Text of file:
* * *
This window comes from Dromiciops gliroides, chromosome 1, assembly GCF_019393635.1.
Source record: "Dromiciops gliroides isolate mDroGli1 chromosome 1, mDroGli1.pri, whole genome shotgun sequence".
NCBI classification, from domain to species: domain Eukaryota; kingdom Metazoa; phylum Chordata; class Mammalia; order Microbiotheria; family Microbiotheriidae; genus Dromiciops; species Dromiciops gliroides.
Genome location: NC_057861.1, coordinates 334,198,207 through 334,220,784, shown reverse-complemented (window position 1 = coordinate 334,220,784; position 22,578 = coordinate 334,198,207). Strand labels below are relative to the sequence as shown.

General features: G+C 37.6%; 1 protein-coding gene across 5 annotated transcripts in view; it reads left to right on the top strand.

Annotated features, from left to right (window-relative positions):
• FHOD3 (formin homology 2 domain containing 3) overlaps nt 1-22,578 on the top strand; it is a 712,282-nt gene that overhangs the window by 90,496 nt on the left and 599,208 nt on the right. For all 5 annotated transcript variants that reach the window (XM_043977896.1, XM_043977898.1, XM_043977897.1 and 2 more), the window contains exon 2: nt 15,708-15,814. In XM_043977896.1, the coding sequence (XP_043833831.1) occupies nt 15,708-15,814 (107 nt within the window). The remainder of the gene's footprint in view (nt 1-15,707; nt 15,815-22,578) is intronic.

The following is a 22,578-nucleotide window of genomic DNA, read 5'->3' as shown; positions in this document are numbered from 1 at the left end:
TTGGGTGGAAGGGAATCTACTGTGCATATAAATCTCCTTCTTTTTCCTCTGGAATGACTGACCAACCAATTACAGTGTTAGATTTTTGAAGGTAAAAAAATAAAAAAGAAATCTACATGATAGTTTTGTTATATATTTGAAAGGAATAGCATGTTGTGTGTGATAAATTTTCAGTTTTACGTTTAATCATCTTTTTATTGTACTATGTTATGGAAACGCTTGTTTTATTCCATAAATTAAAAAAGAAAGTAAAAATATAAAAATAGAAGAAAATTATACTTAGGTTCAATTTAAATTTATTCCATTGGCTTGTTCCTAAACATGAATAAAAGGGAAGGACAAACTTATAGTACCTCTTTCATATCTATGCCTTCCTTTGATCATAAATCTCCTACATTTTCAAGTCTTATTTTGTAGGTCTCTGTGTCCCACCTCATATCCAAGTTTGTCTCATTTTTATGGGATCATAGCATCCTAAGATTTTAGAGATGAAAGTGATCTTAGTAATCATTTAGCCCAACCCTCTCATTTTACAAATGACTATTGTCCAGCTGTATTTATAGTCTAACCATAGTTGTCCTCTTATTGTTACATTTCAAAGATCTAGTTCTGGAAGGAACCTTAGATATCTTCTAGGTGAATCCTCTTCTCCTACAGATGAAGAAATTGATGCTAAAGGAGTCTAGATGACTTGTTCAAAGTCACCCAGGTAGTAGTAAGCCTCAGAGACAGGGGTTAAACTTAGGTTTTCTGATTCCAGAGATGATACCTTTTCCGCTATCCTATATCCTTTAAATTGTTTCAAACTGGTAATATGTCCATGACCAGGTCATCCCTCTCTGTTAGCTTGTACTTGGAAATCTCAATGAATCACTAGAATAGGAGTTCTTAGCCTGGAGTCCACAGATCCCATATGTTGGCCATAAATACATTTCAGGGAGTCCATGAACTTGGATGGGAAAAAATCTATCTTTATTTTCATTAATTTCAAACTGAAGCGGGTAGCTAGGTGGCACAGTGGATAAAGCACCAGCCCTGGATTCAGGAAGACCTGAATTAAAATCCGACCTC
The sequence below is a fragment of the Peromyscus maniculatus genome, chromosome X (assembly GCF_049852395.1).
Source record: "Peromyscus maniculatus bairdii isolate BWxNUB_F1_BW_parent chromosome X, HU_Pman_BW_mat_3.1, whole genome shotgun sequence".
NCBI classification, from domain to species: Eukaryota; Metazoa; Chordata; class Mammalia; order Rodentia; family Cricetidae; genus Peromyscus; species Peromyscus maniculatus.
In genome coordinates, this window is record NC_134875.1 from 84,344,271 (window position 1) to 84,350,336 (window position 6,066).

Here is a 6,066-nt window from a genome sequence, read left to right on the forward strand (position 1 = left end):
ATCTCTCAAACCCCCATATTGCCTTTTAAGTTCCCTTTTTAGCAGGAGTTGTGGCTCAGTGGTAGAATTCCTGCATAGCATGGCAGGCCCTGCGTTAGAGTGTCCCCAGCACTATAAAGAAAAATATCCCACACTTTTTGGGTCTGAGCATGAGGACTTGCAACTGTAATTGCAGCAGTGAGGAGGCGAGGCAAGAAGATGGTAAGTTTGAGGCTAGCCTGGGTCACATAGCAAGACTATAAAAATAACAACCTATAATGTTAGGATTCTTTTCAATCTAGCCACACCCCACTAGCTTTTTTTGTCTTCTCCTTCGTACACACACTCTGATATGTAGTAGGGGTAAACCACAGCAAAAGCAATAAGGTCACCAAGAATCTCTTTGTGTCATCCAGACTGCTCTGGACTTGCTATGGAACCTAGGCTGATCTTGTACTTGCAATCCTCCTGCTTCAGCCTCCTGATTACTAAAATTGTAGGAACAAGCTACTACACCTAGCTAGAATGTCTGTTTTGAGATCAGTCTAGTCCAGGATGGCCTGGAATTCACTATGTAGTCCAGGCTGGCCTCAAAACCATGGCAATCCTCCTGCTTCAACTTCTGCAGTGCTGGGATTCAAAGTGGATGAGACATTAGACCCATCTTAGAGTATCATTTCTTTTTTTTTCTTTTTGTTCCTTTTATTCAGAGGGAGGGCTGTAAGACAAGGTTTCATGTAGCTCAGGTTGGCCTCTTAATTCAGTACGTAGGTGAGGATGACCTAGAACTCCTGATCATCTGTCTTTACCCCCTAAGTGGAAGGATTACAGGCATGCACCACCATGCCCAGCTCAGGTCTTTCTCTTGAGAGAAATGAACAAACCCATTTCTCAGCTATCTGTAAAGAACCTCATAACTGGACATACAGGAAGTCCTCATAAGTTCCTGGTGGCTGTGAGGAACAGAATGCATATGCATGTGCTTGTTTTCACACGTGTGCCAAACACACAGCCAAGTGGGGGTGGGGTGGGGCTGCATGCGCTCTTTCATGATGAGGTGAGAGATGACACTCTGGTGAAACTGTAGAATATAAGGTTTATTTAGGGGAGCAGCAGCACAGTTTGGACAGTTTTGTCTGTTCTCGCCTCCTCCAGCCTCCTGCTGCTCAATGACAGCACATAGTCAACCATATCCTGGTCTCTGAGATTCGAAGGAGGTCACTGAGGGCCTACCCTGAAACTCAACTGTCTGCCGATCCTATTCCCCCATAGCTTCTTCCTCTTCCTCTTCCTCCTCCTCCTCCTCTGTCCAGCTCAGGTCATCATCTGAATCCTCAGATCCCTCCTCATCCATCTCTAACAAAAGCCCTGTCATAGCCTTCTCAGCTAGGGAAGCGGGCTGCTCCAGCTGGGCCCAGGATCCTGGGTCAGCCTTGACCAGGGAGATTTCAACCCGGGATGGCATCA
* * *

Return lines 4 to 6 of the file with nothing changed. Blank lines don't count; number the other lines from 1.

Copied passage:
Genome location: NC_057861.1, coordinates 334,198,207 through 334,220,784, shown reverse-complemented (window position 1 = coordinate 334,220,784; position 22,578 = coordinate 334,198,207). Strand labels below are relative to the sequence as shown.

General features: G+C 37.6%; 1 protein-coding gene across 5 annotated transcripts in view; it reads left to right on the top strand.

Annotated features, from left to right (window-relative positions):